Shamik 4:05 PM  

Anonymous...I agree with HONE IN ON as a phrase even though it makes no sense. Must be a regional thing.

Gobsmacked! Has anyone ever heard this word before?

It was a Wednesday puzzle that felt like a Monday. And even though I, too, am of a certain age...I know BOBANDRAY because my dad used to talk about them when I was a kid.

Rex Parker 4:23 PM  

The phrase is "HOME IN ON" - though "HONE IN ON" is a very common mistake.

Discussion here.


Leon 4:25 PM  

Nice puzzle Mr. Fromm.

Some sort of Soap thing going on in this puzzle : LAVA, IVORY, LUX and MAJA.

Anonymous 4:36 PM  

Rex, I am GOBSMACKED that you did not know TONY from West Side Story! I remember talking to someone from my office who I regard as well-informed, and when I started discussing Romeo and Juliette, she had no idea of the connection! I was double-dog gobsmacked.

Anywho, I think deep down I visit the blog to reassure myself that I am not a complete idiot, and am glad that some others had no idea what MINIM was. Crossing, could not for the life of me get HOME IN ON.

Found the theme doable but not all that fun(ny). I think a tie-up clue/answer, ("What the L?", "Unknown L-ement", others??) would have helped wrap it up more neatly.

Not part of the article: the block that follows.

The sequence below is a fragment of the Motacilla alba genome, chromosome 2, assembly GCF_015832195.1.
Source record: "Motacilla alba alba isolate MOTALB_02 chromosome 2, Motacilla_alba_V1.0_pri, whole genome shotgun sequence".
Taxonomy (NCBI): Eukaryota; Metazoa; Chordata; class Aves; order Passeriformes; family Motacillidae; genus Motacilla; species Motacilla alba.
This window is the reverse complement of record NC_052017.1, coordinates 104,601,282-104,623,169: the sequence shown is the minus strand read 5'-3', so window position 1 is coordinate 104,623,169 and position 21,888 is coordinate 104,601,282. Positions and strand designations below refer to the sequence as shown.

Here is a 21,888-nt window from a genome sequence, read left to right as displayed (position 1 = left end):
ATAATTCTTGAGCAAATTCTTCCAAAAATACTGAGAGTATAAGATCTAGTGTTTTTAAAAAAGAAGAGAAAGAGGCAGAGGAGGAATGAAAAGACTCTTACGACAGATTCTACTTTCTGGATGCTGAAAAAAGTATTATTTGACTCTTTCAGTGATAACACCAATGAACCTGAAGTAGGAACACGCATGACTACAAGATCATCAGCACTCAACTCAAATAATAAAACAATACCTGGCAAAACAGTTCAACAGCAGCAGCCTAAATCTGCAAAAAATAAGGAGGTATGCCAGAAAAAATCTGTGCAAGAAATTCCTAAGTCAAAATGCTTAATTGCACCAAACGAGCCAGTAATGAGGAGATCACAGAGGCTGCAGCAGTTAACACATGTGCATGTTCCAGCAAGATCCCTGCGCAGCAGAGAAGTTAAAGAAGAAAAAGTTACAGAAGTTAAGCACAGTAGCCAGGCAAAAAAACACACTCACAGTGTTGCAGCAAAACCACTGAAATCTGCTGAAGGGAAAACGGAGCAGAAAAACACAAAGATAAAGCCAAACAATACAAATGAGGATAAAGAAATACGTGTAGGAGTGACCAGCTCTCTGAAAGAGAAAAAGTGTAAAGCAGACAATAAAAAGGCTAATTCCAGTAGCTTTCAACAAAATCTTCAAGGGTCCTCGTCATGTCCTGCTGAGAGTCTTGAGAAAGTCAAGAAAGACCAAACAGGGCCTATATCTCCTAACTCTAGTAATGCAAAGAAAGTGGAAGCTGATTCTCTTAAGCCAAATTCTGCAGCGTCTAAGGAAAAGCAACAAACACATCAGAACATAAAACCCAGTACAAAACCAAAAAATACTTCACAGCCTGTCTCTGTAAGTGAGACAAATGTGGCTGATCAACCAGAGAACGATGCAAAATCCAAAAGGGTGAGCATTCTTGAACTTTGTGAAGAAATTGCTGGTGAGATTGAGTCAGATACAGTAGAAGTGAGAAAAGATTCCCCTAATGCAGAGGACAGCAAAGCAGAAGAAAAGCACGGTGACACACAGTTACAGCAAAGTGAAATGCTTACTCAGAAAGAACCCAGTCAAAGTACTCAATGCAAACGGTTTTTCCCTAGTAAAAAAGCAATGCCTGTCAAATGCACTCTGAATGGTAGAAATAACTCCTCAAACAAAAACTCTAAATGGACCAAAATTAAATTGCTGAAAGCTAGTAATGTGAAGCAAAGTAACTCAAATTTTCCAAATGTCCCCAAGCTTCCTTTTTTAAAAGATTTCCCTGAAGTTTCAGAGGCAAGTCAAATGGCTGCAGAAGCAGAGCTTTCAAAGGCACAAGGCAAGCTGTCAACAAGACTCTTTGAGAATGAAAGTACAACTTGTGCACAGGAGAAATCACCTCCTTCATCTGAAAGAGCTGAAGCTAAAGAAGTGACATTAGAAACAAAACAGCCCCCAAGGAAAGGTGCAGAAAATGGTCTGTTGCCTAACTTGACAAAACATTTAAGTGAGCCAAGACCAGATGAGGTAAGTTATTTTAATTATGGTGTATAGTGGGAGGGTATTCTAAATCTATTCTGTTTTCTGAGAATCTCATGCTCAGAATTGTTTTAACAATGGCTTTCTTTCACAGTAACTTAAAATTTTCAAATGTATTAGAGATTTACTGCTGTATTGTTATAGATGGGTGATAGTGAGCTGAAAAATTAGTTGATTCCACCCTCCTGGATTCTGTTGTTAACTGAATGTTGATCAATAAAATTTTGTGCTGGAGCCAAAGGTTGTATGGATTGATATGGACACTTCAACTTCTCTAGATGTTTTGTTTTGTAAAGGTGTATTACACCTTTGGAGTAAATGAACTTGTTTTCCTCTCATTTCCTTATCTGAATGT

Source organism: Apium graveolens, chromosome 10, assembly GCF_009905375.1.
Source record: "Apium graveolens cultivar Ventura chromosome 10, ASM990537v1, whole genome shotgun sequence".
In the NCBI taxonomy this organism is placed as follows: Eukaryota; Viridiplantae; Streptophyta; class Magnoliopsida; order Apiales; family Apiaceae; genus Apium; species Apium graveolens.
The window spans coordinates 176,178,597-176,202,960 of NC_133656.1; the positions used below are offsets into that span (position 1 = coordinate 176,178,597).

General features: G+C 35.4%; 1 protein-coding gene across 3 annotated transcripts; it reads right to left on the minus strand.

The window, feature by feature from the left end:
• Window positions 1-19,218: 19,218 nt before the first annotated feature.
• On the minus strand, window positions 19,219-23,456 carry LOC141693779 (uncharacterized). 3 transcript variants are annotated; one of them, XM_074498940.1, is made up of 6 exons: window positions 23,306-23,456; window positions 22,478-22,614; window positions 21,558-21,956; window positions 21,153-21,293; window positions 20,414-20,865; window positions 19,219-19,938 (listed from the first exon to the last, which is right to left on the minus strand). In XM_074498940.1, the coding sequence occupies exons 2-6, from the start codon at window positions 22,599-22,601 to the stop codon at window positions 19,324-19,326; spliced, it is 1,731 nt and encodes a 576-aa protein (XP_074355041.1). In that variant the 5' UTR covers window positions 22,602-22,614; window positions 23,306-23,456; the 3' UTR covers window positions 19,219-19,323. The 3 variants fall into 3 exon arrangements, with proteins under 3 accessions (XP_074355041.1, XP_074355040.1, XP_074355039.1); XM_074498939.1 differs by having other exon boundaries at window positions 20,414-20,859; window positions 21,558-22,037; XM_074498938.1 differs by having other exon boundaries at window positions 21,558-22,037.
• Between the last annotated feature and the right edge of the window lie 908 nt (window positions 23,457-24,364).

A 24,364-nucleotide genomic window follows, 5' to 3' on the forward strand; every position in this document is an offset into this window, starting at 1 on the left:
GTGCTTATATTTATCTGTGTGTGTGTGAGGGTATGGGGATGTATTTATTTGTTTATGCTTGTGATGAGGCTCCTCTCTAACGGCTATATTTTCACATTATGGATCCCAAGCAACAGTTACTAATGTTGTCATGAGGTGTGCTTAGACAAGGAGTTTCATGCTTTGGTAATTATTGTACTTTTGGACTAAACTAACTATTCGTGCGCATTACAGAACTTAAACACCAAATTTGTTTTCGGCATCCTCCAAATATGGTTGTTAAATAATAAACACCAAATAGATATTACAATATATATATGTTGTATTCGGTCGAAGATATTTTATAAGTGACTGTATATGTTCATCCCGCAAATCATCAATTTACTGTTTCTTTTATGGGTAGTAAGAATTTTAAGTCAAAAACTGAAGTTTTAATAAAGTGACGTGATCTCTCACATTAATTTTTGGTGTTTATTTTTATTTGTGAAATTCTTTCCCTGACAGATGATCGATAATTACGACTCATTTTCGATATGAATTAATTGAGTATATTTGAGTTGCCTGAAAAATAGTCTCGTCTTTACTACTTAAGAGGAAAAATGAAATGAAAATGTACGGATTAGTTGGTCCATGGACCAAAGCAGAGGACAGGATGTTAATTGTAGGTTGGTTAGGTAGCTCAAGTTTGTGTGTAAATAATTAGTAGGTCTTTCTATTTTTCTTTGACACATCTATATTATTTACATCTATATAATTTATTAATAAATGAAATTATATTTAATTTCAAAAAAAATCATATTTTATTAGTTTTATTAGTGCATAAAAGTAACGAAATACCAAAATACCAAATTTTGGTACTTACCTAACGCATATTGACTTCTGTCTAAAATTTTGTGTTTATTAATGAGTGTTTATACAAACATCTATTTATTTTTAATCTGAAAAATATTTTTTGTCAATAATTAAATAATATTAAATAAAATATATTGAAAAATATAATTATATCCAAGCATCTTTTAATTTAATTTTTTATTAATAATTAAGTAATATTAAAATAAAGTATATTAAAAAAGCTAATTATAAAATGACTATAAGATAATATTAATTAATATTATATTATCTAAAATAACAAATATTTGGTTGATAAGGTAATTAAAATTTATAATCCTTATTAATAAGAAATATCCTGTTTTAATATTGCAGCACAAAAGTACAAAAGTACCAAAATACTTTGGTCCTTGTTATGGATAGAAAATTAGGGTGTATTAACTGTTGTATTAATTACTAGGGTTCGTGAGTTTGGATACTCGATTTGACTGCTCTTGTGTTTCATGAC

ETTU and ENYA, have you seen my old frient ETUI lately? I have a feeling he will be coming around...


Anonymous 4:41 PM  

@hobbyist & @ronathan - Don't understand your objections to the "drool" clue - what part of "what hungry wolves do" implies the answer must apply ONLY to wolves?

Didn't like the theme much, but REALLY didn't like another un-finishable puzzle (for me) due to the MAJA/JENGA proper-noun crossing. Guessed wrong.

Anonymous 4:41 PM  

Jenga doesn't require nimble fingers so much as a steady hand.

Anonymous 5:01 PM  

@ca david

I guess my objection to "What hungry wolves do" is that phrasing implies that the ONLY thing that hungry wolves do is drool. In my mind, hungry wolves also howl, snarl, bite, bark, etc. They also hunt.

If the clue had simply been worded as "Something hungry wolves do", I would have been okay with it (although admittedly the words snarl, howl, and bite come to my mind WAY before the word drool does when I mentally picture hungry wolves).

-ronathan :-)

Anonymous 5:03 PM  


Conversely, as I said above, when I think of "Pavlov's dogs", the first thing that comes to my mind is that the fact that these dogs DROOLed in response to the sound of bell (this was, in fact, the whole point of Pavlov's experiment).


green mantis 5:17 PM  

If tempted to say "hone in on" rather than "home," maybe try thinking of homing pigeons zeroing in on their destination. Now "zeroing" looks wrong. Eh.

That's funny Rex, I got an image of a Roc swooping down to catch Enya and carry her away. And eat her. Not with Chianti though; it's too heavy. I'm thinking a Syrah or something. Open to suggestions. Must be light, airy, with a vaguely unnecessary mouthfeel and a self-serious nose. Hints of ugli fruit.